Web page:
Each month, we at FilmHounds take a look at a director’s back catalogue and pick their lowest rated film on Rotten Tomatoes and ask ourselves – why? Why is it their least loved among critics? Regardless, we attempt to see the good in it.
This Month: Steven Spielberg’s HOOK (1991)
“I’d like to go back and watch Hook again because I so don’t like that film”
When that is a quote from a director some twenty-two years after they’ve made the film that might be an inclination that there’s something amiss. Spielberg famously said that in conversation with Mark Kermode and Simon Mayo when promoting Lincoln. For years, Hook has remained the film most people claim is Spielberg’s worst film and its score on Rotten Tomatoes beats other lesser Spielberg works such as 1941 and Always. And yet there is a long list of defenders for the film.
Spielberg himself is a year away from releasing his latest film West Side Story which sees the director venture into uncharted territory with a musical, though originally that was to be the fate of his adaptation of J.M. Barrie’s legendary stories of The Boy Who Never Grew Up. Spielberg himself admits he chickened out of making Hook a musical, even though friend and collaborator John Williams was in the midst of composing songs for the film.
The production history of Hook is a messy one. Peter Pan as a character was one that Spielberg was fascinated by for years and wanted to do something involving the character since Close Encounters of the Third Kind but kept pushing it back in favour of other projects. Nick Castle was at one point set to direct with a screenplay by Jim V. Hart who said his storyline came from a simple question his son once asked him “What if Peter Pan did grow up?”
The film in its final form straddles a line between Spielberg’s career pivots. In the late 80s, early 90s, Spielberg was on the cusp of becoming a true awards director and making some of the most serious films of his career; the 90s saw him give the world Schinder’s List, Saving Private Ryan and Amistad. Even his blockbusters like Jurassic Park had a darker, scarier edge and his 80s films, while adding lashes of Indiana Jones magic, explored race and warfare in The Colour Purple and Empire of the Sun. Hook came at a time when Spielberg himself was in between being a child-like wonder director and a serious adult director, unsure where he stood. Hook reflects this change in his career perspective.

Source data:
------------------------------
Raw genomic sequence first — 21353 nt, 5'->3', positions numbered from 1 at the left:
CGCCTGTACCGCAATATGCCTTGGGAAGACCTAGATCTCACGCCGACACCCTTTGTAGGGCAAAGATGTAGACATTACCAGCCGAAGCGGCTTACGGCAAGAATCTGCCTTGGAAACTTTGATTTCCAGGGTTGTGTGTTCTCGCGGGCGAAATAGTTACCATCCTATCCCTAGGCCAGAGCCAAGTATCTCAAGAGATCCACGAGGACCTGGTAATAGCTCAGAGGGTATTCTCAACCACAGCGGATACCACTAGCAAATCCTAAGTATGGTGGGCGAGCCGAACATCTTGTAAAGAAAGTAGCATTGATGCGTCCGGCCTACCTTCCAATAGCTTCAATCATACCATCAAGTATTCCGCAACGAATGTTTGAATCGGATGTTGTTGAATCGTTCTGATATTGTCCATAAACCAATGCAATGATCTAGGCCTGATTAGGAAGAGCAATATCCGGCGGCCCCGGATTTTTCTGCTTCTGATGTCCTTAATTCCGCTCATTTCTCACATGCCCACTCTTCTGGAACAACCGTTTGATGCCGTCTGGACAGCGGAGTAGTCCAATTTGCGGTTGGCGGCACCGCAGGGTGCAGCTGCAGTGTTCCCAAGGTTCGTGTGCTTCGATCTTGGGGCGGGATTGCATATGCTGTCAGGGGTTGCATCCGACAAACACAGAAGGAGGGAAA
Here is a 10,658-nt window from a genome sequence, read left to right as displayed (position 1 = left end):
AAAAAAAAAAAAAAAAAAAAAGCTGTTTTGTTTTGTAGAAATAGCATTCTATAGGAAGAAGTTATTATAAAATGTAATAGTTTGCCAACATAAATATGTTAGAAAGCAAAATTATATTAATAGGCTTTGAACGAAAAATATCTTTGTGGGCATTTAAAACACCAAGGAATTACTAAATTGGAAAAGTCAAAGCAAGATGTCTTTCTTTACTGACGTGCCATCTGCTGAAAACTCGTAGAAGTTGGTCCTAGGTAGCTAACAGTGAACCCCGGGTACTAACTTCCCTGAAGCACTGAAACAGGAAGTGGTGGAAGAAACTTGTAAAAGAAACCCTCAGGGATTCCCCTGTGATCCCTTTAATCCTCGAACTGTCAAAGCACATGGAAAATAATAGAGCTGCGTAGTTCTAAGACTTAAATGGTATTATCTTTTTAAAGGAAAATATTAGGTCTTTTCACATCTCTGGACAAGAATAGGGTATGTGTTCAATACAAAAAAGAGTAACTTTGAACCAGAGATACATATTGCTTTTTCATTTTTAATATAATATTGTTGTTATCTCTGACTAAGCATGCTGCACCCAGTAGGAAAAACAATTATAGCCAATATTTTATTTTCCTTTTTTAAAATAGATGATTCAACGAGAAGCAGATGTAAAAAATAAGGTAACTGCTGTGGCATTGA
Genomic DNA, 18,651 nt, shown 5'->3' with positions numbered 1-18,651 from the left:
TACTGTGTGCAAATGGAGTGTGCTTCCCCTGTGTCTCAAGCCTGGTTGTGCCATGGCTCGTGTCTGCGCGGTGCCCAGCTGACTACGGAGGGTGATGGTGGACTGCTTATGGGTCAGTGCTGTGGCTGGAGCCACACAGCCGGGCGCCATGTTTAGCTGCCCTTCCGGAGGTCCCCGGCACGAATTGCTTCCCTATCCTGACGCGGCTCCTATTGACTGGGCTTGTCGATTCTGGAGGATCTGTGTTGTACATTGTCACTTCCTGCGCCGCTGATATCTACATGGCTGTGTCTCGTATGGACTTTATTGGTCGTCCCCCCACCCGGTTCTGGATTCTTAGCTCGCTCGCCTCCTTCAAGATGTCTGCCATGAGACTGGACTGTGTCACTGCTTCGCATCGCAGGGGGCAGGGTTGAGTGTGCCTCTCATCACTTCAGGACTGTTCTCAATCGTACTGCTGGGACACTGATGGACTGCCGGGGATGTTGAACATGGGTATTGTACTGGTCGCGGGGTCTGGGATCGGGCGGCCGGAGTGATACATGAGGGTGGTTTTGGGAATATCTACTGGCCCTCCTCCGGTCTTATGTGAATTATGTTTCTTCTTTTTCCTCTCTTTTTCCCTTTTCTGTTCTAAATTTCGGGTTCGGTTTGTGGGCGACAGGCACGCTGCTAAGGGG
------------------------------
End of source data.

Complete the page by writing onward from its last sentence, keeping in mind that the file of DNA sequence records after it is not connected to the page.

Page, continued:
In taking the character of Peter Pan and turning him into an adult – Peter Banning, played by Robin Williams – we get another in a long line of Spielberg films that deal with the absent or uninterested father figure. Banning himself is all about work and misses his son, Jack, playing baseball. His lack of connection to his two children is the driving force of the film, Captain Hook uses this to turn his own son against Banning in an attempt to bring back Pan.
The main issue with Hook is that the film is wildly inconsistent; it’s filled with tragedy but also plays like a family film. Wendy, now an old woman who adopted Peter as her grandson, is ailing and old and Tootles, a former Lost Boy, is considered mad, though could just be suffering from the effects of dementia. At one point Tinkerbell remarks that it’s not surprising that Banning forgot who he was given that his memories are all sad. The film makes light of murder, and there’s recurring jokes about Hook himself being desperate to commit suicide.
On the flip side, the film has a musical number courtesy of Maggie Banning, Peter’s younger daughter, the only hold over from the film’s previous life as a musical. Banning in escaping The Jolly Roger falls and hits his private parts three separate times to comic effect, The Lost Boys have a big food fight, and their leader Rufio is a Gen X skateboarder who looks like a hold-over from a Mad Max movie.
It doesn’t help that the casting is also inconsistent. Williams playing a grown up Peter Pan in a Steven Spielberg adventure film sounds like a recipe for printing money. No one does childlike glee on screen like Williams, and in the 90s he was at the height of his powers. Yet the film casts him in a role that renders him miserable and low energy until the final twenty minutes. What the film really needed was someone who was known for being dour, but who in the final ten minutes could show the glee they rarely get to. Couple that with the miscasting of Julia Roberts as Tinkerbell, who was reportedly so difficult to work with that the cast and crew nicknamed her Tinker-hell because producers didn’t want original choice Carrie Fisher (who did uncredited work on the screenplay and cameos as someone kissing George Lucas on a bench).